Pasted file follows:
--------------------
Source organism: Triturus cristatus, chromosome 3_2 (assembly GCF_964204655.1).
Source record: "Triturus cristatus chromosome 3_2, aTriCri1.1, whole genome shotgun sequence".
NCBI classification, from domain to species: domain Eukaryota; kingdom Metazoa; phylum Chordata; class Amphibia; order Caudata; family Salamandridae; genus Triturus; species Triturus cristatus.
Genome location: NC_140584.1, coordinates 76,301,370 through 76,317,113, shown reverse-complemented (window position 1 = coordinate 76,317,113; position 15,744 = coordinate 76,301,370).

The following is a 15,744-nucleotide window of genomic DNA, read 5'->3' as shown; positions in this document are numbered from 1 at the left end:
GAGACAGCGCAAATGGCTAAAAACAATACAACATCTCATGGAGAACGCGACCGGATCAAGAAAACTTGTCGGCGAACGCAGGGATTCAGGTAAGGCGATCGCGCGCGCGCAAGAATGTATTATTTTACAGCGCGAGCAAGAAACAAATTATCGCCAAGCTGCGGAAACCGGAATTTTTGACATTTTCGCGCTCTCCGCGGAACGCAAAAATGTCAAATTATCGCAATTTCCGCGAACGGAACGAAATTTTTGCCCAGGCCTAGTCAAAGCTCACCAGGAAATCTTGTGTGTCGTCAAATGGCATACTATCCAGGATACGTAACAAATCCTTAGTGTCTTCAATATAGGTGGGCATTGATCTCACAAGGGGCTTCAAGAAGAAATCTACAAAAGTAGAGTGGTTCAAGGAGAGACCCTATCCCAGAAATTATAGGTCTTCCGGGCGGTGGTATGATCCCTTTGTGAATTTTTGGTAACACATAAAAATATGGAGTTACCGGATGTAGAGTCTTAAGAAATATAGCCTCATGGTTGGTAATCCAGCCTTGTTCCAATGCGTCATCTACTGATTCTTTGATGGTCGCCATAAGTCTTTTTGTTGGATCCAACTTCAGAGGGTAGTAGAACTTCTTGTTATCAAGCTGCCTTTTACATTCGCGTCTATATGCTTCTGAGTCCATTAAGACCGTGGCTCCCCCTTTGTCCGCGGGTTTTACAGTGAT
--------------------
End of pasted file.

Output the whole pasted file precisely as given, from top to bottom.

Source organism: Triturus cristatus, chromosome 3_2 (assembly GCF_964204655.1).
Source record: "Triturus cristatus chromosome 3_2, aTriCri1.1, whole genome shotgun sequence".
NCBI classification, from domain to species: domain Eukaryota; kingdom Metazoa; phylum Chordata; class Amphibia; order Caudata; family Salamandridae; genus Triturus; species Triturus cristatus.
Genome location: NC_140584.1, coordinates 76,301,370 through 76,317,113, shown reverse-complemented (window position 1 = coordinate 76,317,113; position 15,744 = coordinate 76,301,370).

The following is a 15,744-nucleotide window of genomic DNA, read 5'->3' as shown; positions in this document are numbered from 1 at the left end:
GAGACAGCGCAAATGGCTAAAAACAATACAACATCTCATGGAGAACGCGACCGGATCAAGAAAACTTGTCGGCGAACGCAGGGATTCAGGTAAGGCGATCGCGCGCGCGCAAGAATGTATTATTTTACAGCGCGAGCAAGAAACAAATTATCGCCAAGCTGCGGAAACCGGAATTTTTGACATTTTCGCGCTCTCCGCGGAACGCAAAAATGTCAAATTATCGCAATTTCCGCGAACGGAACGAAATTTTTGCCCAGGCCTAGTCAAAGCTCACCAGGAAATCTTGTGTGTCGTCAAATGGCATACTATCCAGGATACGTAACAAATCCTTAGTGTCTTCAATATAGGTGGGCATTGATCTCACAAGGGGCTTCAAGAAGAAATCTACAAAAGTAGAGTGGTTCAAGGAGAGACCCTATCCCAGAAATTATAGGTCTTCCGGGCGGTGGTATGATCCCTTTGTGAATTTTTGGTAACACATAAAAATATGGAGTTACCGGATGTAGAGTCTTAAGAAATATAGCCTCATGGTTGGTAATCCAGCCTTGTTCCAATGCGTCATCTACTGATTCTTTGATGGTCGCCATAAGTCTTTTTGTTGGATCCAACTTCAGAGGGTAGTAGAACTTCTTGTTATCAAGCTGCCTTTTACATTCGCGTCTATATGCTTCTGAGTCCATTAAGACCGTGGCTCCCCCTTTGTCCGCGGGTTTTACAGTGAT